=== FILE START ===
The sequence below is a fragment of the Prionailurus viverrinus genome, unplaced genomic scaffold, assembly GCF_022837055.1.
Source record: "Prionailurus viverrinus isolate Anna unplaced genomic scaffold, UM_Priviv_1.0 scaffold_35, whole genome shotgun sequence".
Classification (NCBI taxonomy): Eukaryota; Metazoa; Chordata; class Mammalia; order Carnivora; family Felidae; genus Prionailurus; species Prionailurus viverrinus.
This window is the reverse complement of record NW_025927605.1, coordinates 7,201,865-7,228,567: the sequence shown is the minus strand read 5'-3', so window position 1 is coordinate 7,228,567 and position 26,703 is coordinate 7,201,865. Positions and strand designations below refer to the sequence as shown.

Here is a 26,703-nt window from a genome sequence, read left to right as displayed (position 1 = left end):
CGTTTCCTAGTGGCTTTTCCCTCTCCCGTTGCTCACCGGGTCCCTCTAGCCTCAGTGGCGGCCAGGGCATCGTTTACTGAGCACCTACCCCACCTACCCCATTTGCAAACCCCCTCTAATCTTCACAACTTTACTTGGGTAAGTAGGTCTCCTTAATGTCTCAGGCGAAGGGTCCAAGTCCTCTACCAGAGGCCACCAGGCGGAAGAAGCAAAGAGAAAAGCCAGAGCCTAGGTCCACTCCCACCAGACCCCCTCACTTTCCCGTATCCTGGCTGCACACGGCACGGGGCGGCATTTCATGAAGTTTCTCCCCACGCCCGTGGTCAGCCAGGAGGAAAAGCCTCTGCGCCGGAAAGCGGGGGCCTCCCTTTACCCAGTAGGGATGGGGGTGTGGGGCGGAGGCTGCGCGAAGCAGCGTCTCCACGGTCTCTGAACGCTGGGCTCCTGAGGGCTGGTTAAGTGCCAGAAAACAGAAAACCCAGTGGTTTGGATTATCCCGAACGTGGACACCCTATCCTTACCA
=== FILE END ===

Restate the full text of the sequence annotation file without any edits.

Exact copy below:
The sequence below is a fragment of the Prionailurus viverrinus genome, unplaced genomic scaffold, assembly GCF_022837055.1.
Source record: "Prionailurus viverrinus isolate Anna unplaced genomic scaffold, UM_Priviv_1.0 scaffold_35, whole genome shotgun sequence".
Classification (NCBI taxonomy): Eukaryota; Metazoa; Chordata; class Mammalia; order Carnivora; family Felidae; genus Prionailurus; species Prionailurus viverrinus.
This window is the reverse complement of record NW_025927605.1, coordinates 7,201,865-7,228,567: the sequence shown is the minus strand read 5'-3', so window position 1 is coordinate 7,228,567 and position 26,703 is coordinate 7,201,865. Positions and strand designations below refer to the sequence as shown.

Here is a 26,703-nt window from a genome sequence, read left to right as displayed (position 1 = left end):
CGTTTCCTAGTGGCTTTTCCCTCTCCCGTTGCTCACCGGGTCCCTCTAGCCTCAGTGGCGGCCAGGGCATCGTTTACTGAGCACCTACCCCACCTACCCCATTTGCAAACCCCCTCTAATCTTCACAACTTTACTTGGGTAAGTAGGTCTCCTTAATGTCTCAGGCGAAGGGTCCAAGTCCTCTACCAGAGGCCACCAGGCGGAAGAAGCAAAGAGAAAAGCCAGAGCCTAGGTCCACTCCCACCAGACCCCCTCACTTTCCCGTATCCTGGCTGCACACGGCACGGGGCGGCATTTCATGAAGTTTCTCCCCACGCCCGTGGTCAGCCAGGAGGAAAAGCCTCTGCGCCGGAAAGCGGGGGCCTCCCTTTACCCAGTAGGGATGGGGGTGTGGGGCGGAGGCTGCGCGAAGCAGCGTCTCCACGGTCTCTGAACGCTGGGCTCCTGAGGGCTGGTTAAGTGCCAGAAAACAGAAAACCCAGTGGTTTGGATTATCCCGAACGTGGACACCCTATCCTTACCA